Too many investors are prone to fall prey to their ideological biases. If you’re a strong Republican, you see the world as being better when Republicans are in charge, and vice versa. Folks also think their “team” has been and will be better for stocks. And you can slice and dice the data various ways to support either Democrats or Republicans being better. But inherently, neither party is better or worse. There are timing differences. Thinking otherwise is just an ideological bias at work—a form of cognitive error—and in investing, biases are your natural enemy.
Yes, in long-term history, Democratic presidents have had slightly higher returns on average than Republicans. But think the way a statistician would think. They would routinely throw out the couple of highest and lowest returns by both parties as likely quirky weird phenomena that don’t mean anything in and of themselves—and then consider what happens with the rest of all the years. Is there a difference? With statistical consistency? When you do that, throwing out those few outlier quirky returns, Republican and Democratic presidents on average look almost identical (see Bunk 40).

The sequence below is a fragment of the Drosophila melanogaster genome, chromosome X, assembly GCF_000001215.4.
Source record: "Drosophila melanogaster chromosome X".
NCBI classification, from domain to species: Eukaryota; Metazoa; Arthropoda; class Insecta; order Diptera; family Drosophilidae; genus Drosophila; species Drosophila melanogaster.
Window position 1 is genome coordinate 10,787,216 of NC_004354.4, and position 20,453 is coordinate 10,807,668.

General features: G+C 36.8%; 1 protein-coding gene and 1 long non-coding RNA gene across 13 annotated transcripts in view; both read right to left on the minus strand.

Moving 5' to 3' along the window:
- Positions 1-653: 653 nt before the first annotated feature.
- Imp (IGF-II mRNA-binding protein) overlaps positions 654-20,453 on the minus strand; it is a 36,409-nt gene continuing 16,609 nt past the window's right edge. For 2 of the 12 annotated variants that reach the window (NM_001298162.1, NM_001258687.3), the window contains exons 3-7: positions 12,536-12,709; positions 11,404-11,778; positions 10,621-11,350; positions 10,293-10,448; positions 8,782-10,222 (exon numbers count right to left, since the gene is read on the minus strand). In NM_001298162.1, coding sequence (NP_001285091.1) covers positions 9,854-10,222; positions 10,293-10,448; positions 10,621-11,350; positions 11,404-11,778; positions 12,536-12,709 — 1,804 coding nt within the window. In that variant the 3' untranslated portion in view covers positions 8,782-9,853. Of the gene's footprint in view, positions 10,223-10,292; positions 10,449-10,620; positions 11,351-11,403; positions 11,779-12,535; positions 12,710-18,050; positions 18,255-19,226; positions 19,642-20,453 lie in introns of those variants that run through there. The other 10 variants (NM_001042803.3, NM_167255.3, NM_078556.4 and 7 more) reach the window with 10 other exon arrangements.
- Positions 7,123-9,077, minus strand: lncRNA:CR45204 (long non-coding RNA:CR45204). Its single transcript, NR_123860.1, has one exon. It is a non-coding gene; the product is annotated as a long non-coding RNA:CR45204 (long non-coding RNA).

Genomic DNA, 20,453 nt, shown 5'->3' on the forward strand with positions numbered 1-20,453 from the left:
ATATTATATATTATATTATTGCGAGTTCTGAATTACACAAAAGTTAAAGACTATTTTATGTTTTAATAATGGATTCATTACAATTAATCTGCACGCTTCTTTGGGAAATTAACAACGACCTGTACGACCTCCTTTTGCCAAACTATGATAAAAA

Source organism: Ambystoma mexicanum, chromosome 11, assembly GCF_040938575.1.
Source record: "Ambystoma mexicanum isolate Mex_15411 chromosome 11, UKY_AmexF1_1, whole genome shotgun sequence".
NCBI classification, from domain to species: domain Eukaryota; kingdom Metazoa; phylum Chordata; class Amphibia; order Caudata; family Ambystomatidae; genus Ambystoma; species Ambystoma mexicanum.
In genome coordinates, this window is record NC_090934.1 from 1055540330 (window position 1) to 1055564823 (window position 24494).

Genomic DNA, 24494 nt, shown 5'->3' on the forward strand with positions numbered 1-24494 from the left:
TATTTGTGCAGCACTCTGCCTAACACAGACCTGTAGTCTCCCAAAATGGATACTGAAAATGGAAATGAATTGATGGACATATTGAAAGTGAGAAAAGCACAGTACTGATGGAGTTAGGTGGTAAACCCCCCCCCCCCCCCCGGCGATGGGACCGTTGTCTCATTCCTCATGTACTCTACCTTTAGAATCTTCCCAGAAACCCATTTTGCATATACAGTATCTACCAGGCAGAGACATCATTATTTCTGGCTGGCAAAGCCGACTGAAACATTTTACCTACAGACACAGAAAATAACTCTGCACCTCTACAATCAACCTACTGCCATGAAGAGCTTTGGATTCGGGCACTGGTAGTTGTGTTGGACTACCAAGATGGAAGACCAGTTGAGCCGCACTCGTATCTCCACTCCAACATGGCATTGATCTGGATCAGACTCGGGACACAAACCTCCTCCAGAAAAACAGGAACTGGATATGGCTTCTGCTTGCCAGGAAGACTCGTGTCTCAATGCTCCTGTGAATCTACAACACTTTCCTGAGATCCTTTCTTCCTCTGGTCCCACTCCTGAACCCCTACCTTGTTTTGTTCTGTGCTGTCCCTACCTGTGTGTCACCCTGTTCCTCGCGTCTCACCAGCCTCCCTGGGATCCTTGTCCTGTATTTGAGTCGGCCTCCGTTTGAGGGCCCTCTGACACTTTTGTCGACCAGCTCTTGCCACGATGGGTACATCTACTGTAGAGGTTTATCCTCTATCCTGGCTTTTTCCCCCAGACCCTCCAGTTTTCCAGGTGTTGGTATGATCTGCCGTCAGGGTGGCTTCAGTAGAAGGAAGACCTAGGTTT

Plus, some of those years when a president did very well or badly, his party controlled Congress and other years the opposition controlled Congress. When you start adjusting returns tied to congressional power versus presidential power things get murkier still.
But by now you know the forces behind ...

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